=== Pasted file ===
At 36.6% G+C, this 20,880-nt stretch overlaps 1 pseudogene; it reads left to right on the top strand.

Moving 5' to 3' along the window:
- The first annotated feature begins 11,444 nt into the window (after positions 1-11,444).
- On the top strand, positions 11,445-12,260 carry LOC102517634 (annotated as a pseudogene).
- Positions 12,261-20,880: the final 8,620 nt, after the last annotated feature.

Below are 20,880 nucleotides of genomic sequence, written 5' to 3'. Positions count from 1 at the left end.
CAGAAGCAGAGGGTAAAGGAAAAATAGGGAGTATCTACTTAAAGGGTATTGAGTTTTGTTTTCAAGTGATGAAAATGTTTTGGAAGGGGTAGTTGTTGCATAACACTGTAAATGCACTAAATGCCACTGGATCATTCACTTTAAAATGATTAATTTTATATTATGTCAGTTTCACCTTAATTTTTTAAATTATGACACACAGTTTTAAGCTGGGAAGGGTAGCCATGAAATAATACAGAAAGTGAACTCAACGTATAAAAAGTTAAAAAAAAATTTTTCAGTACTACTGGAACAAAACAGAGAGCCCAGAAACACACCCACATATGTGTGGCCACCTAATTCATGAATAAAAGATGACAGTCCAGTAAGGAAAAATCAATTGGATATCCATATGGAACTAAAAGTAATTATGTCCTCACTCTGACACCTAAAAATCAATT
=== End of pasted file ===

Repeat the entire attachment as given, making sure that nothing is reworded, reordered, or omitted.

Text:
At 36.6% G+C, this 20,880-nt stretch overlaps 1 pseudogene; it reads left to right on the top strand.

Moving 5' to 3' along the window:
- The first annotated feature begins 11,444 nt into the window (after positions 1-11,444).
- On the top strand, positions 11,445-12,260 carry LOC102517634 (annotated as a pseudogene).
- Positions 12,261-20,880: the final 8,620 nt, after the last annotated feature.

Below are 20,880 nucleotides of genomic sequence, written 5' to 3'. Positions count from 1 at the left end.
CAGAAGCAGAGGGTAAAGGAAAAATAGGGAGTATCTACTTAAAGGGTATTGAGTTTTGTTTTCAAGTGATGAAAATGTTTTGGAAGGGGTAGTTGTTGCATAACACTGTAAATGCACTAAATGCCACTGGATCATTCACTTTAAAATGATTAATTTTATATTATGTCAGTTTCACCTTAATTTTTTAAATTATGACACACAGTTTTAAGCTGGGAAGGGTAGCCATGAAATAATACAGAAAGTGAACTCAACGTATAAAAAGTTAAAAAAAAATTTTTCAGTACTACTGGAACAAAACAGAGAGCCCAGAAACACACCCACATATGTGTGGCCACCTAATTCATGAATAAAAGATGACAGTCCAGTAAGGAAAAATCAATTGGATATCCATATGGAACTAAAAGTAATTATGTCCTCACTCTGACACCTAAAAATCAATT